When the room ticked into dawn I rinsed my face in the sink, dried it with a dish towel, and pulled my shoes onto my feet. Something had happened between night and daylight, something physical, from science, the way that at the far edge of the big bang theory the universe returns. In this way, microcosmically, I’d changed direction. I’d sucked every aspect of myself from the rooms of the house I lived in and back into the cave of my body. This allowed me to do what I did next, which is that I took my wallet and my phone and I left.

I did the very thing I would never think possible.

It’s just what I did. I went out there. To look. As a camera would look.

Out there, morning air glittered with sprinkler water. I squinted at my neighbor’s basketball net, a giant insect with one compound eye. Mailbox after mailbox wasn’t breathing. Then I watched my feet walk. I filled my frame of vision with my shoes and the slope of the curb. I followed the curb, which could have been moving in any direction but as usual was moving forward, as I was moving forward through the world, not flinching when a car passed blowing tingly particles. I followed the curb forward through morning.

When I reached the burned field at the edge of town, I lifted my eyes and moved them across its speckled pattern of golds, taupes, grays, blacks. With a tilt of my head I could shift the whole acreage from two to three dimensions and then back. The act relaxed me. I entered the stubby field with easy strides. Grasshoppers leaped in an automatic rhythm. I saw hares, and I saw mice. Mice smell of old straw, and old straw smells of mice, and the field smelled of burned straw, burned mice, fire and mice, I was able to think without laughing. That day, though, no crows; someone must have lifted the negative spaces they’d made and tossed them away, so that I walked through the simple space of the air that had been behind them.

In the center of the field I turned myself around. All directions appeared equal. Then I took out my phone and called Mike. Nothing happened on the phone except it was as if he already knew what I was doing, which is a lot to happen, because it’s inexplicable. I think I thought something like, Oh, this must be what they mean by magic. But I was a camera, so I let it go. “You bet,” he said. “I’m on my way.” I continued across the field. My shoes crunched and animals sprung around me in arcs. I fell into a rhythm that included all my senses and then, as I approached the cement on the other side, Mike’s triangular silver car pulled up.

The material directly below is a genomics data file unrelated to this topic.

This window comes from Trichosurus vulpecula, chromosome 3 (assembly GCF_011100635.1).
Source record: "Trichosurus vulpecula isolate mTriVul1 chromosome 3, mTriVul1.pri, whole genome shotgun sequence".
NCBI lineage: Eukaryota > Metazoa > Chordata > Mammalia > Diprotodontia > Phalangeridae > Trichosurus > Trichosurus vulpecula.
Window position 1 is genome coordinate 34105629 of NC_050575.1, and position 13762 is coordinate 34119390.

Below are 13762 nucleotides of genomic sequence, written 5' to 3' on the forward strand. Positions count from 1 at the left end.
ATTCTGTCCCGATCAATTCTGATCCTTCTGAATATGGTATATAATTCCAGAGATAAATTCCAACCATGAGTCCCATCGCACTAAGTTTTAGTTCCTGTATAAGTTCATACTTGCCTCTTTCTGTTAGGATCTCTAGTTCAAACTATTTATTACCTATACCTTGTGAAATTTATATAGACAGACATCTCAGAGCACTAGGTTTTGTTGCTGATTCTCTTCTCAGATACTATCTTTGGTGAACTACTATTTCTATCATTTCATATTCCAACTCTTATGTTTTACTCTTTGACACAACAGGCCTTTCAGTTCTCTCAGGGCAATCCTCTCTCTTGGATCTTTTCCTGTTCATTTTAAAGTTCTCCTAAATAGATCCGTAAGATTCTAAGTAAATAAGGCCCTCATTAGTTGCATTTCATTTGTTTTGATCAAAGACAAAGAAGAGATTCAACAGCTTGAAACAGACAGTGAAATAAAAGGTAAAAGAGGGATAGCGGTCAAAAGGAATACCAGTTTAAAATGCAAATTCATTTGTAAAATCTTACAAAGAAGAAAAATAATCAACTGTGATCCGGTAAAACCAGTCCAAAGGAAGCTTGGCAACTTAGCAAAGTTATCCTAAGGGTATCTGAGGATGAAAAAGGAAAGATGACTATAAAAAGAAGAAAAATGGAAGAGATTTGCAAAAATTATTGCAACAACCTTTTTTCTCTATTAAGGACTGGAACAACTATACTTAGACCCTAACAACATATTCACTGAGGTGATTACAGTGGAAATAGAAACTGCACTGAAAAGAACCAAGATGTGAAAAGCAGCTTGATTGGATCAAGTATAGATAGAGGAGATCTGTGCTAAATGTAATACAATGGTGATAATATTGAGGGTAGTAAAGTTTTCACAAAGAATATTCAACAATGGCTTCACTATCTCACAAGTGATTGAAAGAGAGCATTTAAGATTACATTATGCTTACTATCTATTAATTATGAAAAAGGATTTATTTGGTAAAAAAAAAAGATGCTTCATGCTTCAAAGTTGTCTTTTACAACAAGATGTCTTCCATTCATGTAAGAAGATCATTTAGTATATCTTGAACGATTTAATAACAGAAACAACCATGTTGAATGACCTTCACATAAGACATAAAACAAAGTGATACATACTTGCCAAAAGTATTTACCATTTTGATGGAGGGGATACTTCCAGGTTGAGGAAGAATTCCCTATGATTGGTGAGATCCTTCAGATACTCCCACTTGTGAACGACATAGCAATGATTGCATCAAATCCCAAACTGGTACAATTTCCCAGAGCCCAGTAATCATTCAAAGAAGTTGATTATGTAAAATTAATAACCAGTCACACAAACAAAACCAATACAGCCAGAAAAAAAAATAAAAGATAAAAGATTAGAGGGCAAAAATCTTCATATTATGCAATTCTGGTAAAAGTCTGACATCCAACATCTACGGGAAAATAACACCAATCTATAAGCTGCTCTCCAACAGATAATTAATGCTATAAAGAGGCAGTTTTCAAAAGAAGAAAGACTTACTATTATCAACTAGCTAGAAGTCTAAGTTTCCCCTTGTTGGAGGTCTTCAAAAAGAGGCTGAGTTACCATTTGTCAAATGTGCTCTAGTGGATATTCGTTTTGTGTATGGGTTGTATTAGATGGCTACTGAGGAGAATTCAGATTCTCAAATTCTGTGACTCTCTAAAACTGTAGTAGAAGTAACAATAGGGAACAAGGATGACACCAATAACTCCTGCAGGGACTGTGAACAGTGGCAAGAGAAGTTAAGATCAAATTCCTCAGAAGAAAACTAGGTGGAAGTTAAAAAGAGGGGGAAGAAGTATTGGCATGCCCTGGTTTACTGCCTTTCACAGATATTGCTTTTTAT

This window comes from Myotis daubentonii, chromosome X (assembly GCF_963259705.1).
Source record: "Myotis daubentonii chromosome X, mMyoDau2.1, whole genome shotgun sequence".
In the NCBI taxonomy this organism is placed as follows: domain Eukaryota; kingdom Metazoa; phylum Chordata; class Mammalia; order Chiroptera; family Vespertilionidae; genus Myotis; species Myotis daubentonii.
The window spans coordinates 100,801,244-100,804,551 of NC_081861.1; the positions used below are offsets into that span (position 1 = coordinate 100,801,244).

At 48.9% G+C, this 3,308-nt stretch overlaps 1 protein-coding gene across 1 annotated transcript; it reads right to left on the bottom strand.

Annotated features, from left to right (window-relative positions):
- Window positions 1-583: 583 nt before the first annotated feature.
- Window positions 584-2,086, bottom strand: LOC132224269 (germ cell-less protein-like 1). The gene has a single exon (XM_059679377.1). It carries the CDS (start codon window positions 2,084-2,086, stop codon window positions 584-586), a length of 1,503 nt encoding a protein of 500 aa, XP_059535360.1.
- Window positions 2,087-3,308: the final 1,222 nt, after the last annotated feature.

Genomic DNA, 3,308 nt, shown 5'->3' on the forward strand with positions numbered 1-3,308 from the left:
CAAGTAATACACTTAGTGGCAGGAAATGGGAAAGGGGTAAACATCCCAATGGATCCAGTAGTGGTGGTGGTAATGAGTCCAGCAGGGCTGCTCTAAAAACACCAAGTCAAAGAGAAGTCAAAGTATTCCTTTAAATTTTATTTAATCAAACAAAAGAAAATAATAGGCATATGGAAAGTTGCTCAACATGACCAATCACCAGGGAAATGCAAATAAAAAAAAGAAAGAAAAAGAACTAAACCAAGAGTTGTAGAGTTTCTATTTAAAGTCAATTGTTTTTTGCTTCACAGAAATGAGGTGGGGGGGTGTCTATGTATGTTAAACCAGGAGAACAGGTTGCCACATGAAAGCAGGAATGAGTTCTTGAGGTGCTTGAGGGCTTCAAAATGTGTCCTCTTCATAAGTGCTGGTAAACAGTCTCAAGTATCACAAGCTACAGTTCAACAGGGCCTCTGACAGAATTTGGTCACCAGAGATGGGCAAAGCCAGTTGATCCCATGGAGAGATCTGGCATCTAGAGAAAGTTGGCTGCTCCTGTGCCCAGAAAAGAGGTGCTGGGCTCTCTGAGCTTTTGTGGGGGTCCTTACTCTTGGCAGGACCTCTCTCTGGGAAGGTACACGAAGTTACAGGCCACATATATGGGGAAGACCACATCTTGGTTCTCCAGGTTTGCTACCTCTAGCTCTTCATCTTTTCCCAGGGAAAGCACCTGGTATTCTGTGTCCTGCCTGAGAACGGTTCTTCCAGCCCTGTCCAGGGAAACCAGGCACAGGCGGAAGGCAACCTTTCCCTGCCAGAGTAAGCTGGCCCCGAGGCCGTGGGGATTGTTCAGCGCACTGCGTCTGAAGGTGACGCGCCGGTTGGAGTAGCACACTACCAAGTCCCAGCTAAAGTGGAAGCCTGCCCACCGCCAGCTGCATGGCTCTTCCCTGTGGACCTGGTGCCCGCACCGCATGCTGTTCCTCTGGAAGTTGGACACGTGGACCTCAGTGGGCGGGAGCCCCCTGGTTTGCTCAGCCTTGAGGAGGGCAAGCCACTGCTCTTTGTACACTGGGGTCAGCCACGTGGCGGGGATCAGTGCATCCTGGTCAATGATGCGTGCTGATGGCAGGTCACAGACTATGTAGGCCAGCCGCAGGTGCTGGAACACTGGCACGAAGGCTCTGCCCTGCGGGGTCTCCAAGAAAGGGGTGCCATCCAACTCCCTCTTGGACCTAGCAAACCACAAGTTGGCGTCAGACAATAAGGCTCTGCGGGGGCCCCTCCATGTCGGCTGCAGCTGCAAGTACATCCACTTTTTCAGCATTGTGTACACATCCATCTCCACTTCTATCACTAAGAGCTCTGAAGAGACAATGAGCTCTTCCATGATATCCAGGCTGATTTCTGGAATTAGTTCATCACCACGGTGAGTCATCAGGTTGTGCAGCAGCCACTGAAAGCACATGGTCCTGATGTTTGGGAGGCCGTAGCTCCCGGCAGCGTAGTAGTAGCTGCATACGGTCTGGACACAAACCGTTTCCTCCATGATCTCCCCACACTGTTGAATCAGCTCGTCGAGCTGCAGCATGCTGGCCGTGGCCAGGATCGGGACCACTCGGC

Take me home, Mike, I could say. Take me home because this is not within my nature. But I got into the car. Even though it was so small, I slipped right in.

In the car Mike wore a sympathetic frowny face that I believed entirely. He was all surface, honest through and through. He handed me a styrofoam cup of high-quality coffee. “I thought you might need this,” he said. “And this!” Then he handed me my passport, also magic, and I slid it into my back pocket. I watched the field in the rearview mirror and for some time it filled my vision and didn’t move, until slowly the road appeared above it and then filled the screen. Soon the view in the mirror and the view through the windshield were very much the same. Mike started humming, trying, I realized, to soothe me. I thought of the burned field back when it was just a field, and then I thought of the woods the fields were before they were fields. I thought of the woods Mike grew up in, where, as a child, with an arrow, he’d shot his brother. I noticed that I didn’t know if the brother had lived.

“Mike, am I ugly?” I asked. “And if so, what kind?”

“No kind of ugly I know,” said Mike, which I believed, and which changed nothing.

At the airport we were surrounded by buses, an off-duty ambulance, and a limousine, and when we stopped, I tried the door but the handle didn’t work, so Mike got out and went around. I almost panicked, as if he might just abandon me in that crappy car, but then his gentle face appeared in the center of my window, he popped the door open, and out I sprung. It’s true that I’d always held Mike in a mysteriously high esteem, but only then did I notice exactly how much tinier he is than me. I felt an urge to stroke his head, but instead I hugged him and felt his tiny arms around me. I felt him for a bit, something like an animal, something like a man, something like a spirit, and then he zoomed away.

I traveled along the airport hallways, riding the conveyor belt, watching the travel posters go by: Wyoming, New Orleans, Hawaii, Alaska. I hopped off and let the Alaska poster mesmerize me a little with its blue and white on white on white, its cute and brutal polar bear. Then I joined a heap of people waiting for sliding doors to open and took the tram to international. I did all this mindlessly. I bought my ticket, which had me fly to Los Angeles, where I ate some airport food, and from Los Angeles I flew direct to Moscow.

From within the pointy airplane I pushed through the world. I had my own row, but people swelled around their seats and surrounded me with a blur of uncountable languages. Below, continents approached, and with my mind I zoomed in on them, and could see people galloping, frantic, driven from the house, and among them, the bodies of those who’d been poisoned. I knew what would happen if I were down there with them in their markets brimming with souvenirs. I’d kick them away from myself. I’d drop radioactive pellets into their cups of tin. Look at those people at the bottom of that barrel, snuggled in the dirt of the earth.